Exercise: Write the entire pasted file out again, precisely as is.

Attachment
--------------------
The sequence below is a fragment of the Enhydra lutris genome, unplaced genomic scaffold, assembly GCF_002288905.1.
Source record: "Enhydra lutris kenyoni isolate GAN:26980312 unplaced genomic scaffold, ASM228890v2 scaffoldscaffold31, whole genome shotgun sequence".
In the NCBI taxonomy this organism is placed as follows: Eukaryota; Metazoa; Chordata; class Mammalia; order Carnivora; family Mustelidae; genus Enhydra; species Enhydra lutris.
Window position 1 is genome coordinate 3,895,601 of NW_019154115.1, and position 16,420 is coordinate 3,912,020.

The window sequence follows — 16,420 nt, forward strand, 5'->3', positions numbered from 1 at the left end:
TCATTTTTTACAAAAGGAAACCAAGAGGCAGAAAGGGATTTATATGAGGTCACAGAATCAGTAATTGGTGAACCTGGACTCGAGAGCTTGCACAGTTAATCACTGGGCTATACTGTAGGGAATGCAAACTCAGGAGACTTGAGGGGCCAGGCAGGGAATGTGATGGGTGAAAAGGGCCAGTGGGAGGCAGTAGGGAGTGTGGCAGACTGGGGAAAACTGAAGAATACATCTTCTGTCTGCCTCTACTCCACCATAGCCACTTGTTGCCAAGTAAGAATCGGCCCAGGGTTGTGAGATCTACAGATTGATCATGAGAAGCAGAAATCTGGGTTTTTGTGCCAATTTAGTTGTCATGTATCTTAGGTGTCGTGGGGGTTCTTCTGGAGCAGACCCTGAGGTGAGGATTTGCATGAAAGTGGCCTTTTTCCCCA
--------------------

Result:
The sequence below is a fragment of the Enhydra lutris genome, unplaced genomic scaffold, assembly GCF_002288905.1.
Source record: "Enhydra lutris kenyoni isolate GAN:26980312 unplaced genomic scaffold, ASM228890v2 scaffoldscaffold31, whole genome shotgun sequence".
In the NCBI taxonomy this organism is placed as follows: Eukaryota; Metazoa; Chordata; class Mammalia; order Carnivora; family Mustelidae; genus Enhydra; species Enhydra lutris.
Window position 1 is genome coordinate 3,895,601 of NW_019154115.1, and position 16,420 is coordinate 3,912,020.

The window sequence follows — 16,420 nt, forward strand, 5'->3', positions numbered from 1 at the left end:
TCATTTTTTACAAAAGGAAACCAAGAGGCAGAAAGGGATTTATATGAGGTCACAGAATCAGTAATTGGTGAACCTGGACTCGAGAGCTTGCACAGTTAATCACTGGGCTATACTGTAGGGAATGCAAACTCAGGAGACTTGAGGGGCCAGGCAGGGAATGTGATGGGTGAAAAGGGCCAGTGGGAGGCAGTAGGGAGTGTGGCAGACTGGGGAAAACTGAAGAATACATCTTCTGTCTGCCTCTACTCCACCATAGCCACTTGTTGCCAAGTAAGAATCGGCCCAGGGTTGTGAGATCTACAGATTGATCATGAGAAGCAGAAATCTGGGTTTTTGTGCCAATTTAGTTGTCATGTATCTTAGGTGTCGTGGGGGTTCTTCTGGAGCAGACCCTGAGGTGAGGATTTGCATGAAAGTGGCCTTTTTCCCCA